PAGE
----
So the big question is: how did the older rock get on top of the younger rock? The rocks you see here are the result of movement along a thrust fault. This stretch of rock is part of the Champlain Thrust Fault, a fault that was last active around 450 million years ago during the mountain building episode known as the Taconic Orogeny. The Taconic Orogeny occurred when today’s east coast of North America collided with another landmass. This is the orogeny that was partially responsible for building the Green Mountains in Vermont3. The upper, tan colored rock is the Dunham Dolostone, formed about 500 million years ago when Vermont was surrounded by a warm shallow sea. The lower (and younger!) dark grey rock is the Iberville Shale, formed in the middle Ordovician (about 470 – 460 million years ago) when fine-grained mud was deposited in deeper ocean water. Overall, the Champlain Thrust displaced these rocks about 35 to 50 miles, pushing the older dolostone over the younger shale2. We can see the location of the Champlain Thrust in the geologic map below. At Lone Rock Point, we can see the shale coming into contact with the dolostone at a thrust fault (black line with triangular teeth). The triangles sit on top of the upper rock block (here, the dolostone!)4.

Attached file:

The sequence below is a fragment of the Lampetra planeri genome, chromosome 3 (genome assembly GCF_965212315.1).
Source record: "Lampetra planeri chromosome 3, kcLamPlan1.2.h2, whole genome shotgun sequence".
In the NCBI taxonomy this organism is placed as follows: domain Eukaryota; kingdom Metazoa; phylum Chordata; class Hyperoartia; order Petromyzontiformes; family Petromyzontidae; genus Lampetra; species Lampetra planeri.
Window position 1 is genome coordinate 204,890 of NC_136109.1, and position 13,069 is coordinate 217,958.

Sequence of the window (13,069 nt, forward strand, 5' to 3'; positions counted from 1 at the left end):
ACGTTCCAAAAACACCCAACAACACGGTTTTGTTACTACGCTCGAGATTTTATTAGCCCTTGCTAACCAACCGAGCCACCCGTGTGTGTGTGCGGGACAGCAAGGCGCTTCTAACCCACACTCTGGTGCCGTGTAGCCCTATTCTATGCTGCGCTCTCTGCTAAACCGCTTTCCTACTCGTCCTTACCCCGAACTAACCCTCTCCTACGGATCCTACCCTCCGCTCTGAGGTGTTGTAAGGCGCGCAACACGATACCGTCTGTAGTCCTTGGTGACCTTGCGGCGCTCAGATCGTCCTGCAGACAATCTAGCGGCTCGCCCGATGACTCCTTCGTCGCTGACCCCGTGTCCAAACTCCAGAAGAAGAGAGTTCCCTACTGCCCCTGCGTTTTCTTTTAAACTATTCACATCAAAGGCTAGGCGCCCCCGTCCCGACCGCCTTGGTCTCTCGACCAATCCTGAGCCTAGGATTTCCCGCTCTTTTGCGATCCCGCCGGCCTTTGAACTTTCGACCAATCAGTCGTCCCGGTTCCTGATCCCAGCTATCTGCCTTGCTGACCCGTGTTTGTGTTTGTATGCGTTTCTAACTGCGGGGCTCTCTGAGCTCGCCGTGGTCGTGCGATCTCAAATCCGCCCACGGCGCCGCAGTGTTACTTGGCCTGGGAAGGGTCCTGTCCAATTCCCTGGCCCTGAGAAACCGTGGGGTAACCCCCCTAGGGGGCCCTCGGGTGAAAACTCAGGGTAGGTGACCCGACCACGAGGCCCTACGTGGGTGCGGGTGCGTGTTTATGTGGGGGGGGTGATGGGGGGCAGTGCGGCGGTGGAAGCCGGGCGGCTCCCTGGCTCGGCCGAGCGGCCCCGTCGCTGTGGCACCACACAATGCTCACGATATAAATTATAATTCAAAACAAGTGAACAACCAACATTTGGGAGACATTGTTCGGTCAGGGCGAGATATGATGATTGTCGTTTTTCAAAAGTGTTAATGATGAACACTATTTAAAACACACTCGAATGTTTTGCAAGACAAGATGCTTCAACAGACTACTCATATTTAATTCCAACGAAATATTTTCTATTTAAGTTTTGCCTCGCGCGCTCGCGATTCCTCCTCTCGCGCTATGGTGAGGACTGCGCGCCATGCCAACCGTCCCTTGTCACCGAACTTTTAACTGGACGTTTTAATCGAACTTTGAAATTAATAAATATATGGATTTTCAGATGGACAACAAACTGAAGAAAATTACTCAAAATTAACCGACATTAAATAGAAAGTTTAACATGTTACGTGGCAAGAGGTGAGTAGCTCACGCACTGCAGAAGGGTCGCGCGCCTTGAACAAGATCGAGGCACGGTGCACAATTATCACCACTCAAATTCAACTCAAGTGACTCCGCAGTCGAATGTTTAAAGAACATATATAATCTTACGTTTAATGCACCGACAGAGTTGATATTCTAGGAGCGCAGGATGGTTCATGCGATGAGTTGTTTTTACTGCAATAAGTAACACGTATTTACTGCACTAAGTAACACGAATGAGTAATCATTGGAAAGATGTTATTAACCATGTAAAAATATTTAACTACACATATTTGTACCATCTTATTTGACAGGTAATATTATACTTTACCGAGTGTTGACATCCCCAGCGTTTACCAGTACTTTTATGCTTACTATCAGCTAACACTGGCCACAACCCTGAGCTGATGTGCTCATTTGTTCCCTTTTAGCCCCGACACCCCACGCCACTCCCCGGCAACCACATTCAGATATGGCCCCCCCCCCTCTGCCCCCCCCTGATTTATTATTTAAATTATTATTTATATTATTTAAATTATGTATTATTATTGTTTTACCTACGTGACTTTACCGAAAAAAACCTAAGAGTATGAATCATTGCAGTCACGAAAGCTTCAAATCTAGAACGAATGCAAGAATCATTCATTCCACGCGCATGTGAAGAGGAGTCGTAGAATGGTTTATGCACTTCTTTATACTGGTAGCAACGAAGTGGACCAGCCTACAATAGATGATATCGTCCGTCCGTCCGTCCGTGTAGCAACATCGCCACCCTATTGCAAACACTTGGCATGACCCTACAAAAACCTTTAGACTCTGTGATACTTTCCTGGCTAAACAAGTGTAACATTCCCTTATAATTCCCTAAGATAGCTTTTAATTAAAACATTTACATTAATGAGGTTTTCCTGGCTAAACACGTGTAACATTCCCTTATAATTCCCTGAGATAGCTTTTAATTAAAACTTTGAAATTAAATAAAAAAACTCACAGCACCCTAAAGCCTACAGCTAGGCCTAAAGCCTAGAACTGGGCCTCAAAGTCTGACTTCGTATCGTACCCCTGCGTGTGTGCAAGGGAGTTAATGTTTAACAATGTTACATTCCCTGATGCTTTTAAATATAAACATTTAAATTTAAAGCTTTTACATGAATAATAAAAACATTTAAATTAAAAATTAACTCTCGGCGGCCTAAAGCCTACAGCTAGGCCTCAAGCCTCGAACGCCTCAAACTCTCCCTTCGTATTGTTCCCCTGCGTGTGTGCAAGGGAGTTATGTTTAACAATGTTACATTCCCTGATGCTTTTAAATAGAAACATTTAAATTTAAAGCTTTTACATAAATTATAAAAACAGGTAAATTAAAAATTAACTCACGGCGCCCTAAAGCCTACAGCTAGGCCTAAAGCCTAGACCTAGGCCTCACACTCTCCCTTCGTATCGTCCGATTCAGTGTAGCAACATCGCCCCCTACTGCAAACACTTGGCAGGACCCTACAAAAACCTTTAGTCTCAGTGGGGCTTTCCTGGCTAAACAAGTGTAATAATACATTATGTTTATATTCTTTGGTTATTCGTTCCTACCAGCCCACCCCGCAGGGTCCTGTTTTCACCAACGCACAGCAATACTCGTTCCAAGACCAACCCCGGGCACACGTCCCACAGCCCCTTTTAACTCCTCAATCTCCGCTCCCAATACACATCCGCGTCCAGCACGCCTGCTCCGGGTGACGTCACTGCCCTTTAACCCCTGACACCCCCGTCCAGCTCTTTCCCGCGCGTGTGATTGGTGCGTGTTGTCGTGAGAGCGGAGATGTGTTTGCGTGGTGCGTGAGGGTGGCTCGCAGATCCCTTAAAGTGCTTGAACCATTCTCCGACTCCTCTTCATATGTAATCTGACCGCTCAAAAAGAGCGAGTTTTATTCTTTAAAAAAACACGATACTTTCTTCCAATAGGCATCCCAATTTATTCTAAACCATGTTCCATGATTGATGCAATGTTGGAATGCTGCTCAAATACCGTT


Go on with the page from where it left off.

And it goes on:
New York City
As we’ve previously discussed during our post on boudinage, the New York City area has had quite a tortured geologic history in that many of its rocks have been melted, folded, and (yes!) even faulted as a result of millions of years of geologic forces. The 125th street fault, for example, runs from the Hudson River where it intersects 125th street, crosses Manhattan and into Queens5. The fault has actually made its presence known throughout the city with an earthquake as recently as 20 years ago. On January 17, 2001, New Yorkers experienced a magnitude 2.4 earthquake with a hypocenter (location beneath the Earth’s surface where the fault ruptures, or first moves) that was 7 km (4.3 miles) beneath the Upper East Side along the 125th street fault6.